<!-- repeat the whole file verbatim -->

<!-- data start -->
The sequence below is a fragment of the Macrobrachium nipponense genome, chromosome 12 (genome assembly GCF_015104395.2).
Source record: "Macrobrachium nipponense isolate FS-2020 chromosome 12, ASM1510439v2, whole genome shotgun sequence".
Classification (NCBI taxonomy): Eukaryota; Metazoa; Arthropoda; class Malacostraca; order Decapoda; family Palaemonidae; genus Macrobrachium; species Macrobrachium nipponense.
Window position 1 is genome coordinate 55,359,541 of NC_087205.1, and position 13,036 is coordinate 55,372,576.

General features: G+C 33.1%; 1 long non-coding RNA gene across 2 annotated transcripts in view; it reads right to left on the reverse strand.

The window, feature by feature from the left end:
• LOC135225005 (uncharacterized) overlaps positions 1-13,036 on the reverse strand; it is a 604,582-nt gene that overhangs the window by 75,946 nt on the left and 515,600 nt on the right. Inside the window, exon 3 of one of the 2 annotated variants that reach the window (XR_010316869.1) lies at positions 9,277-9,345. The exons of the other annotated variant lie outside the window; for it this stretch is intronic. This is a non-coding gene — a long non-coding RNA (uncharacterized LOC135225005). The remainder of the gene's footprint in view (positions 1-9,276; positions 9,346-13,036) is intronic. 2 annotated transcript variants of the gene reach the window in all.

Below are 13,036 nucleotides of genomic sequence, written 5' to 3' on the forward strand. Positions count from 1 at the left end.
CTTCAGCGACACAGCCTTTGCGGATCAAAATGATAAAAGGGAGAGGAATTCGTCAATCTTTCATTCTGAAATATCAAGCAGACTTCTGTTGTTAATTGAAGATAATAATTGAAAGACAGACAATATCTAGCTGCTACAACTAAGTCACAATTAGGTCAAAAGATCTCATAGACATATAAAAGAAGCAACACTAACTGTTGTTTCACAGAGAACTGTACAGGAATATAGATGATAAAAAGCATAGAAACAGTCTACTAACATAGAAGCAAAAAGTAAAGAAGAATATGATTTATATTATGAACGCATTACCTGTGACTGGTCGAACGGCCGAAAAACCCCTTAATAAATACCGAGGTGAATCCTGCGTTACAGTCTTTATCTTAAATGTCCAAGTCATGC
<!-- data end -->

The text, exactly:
The sequence below is a fragment of the Macrobrachium nipponense genome, chromosome 12 (genome assembly GCF_015104395.2).
Source record: "Macrobrachium nipponense isolate FS-2020 chromosome 12, ASM1510439v2, whole genome shotgun sequence".
Classification (NCBI taxonomy): Eukaryota; Metazoa; Arthropoda; class Malacostraca; order Decapoda; family Palaemonidae; genus Macrobrachium; species Macrobrachium nipponense.
Window position 1 is genome coordinate 55,359,541 of NC_087205.1, and position 13,036 is coordinate 55,372,576.

General features: G+C 33.1%; 1 long non-coding RNA gene across 2 annotated transcripts in view; it reads right to left on the reverse strand.

The window, feature by feature from the left end:
• LOC135225005 (uncharacterized) overlaps positions 1-13,036 on the reverse strand; it is a 604,582-nt gene that overhangs the window by 75,946 nt on the left and 515,600 nt on the right. Inside the window, exon 3 of one of the 2 annotated variants that reach the window (XR_010316869.1) lies at positions 9,277-9,345. The exons of the other annotated variant lie outside the window; for it this stretch is intronic. This is a non-coding gene — a long non-coding RNA (uncharacterized LOC135225005). The remainder of the gene's footprint in view (positions 1-9,276; positions 9,346-13,036) is intronic. 2 annotated transcript variants of the gene reach the window in all.

Below are 13,036 nucleotides of genomic sequence, written 5' to 3' on the forward strand. Positions count from 1 at the left end.
CTTCAGCGACACAGCCTTTGCGGATCAAAATGATAAAAGGGAGAGGAATTCGTCAATCTTTCATTCTGAAATATCAAGCAGACTTCTGTTGTTAATTGAAGATAATAATTGAAAGACAGACAATATCTAGCTGCTACAACTAAGTCACAATTAGGTCAAAAGATCTCATAGACATATAAAAGAAGCAACACTAACTGTTGTTTCACAGAGAACTGTACAGGAATATAGATGATAAAAAGCATAGAAACAGTCTACTAACATAGAAGCAAAAAGTAAAGAAGAATATGATTTATATTATGAACGCATTACCTGTGACTGGTCGAACGGCCGAAAAACCCCTTAATAAATACCGAGGTGAATCCTGCGTTACAGTCTTTATCTTAAATGTCCAAGTCATGC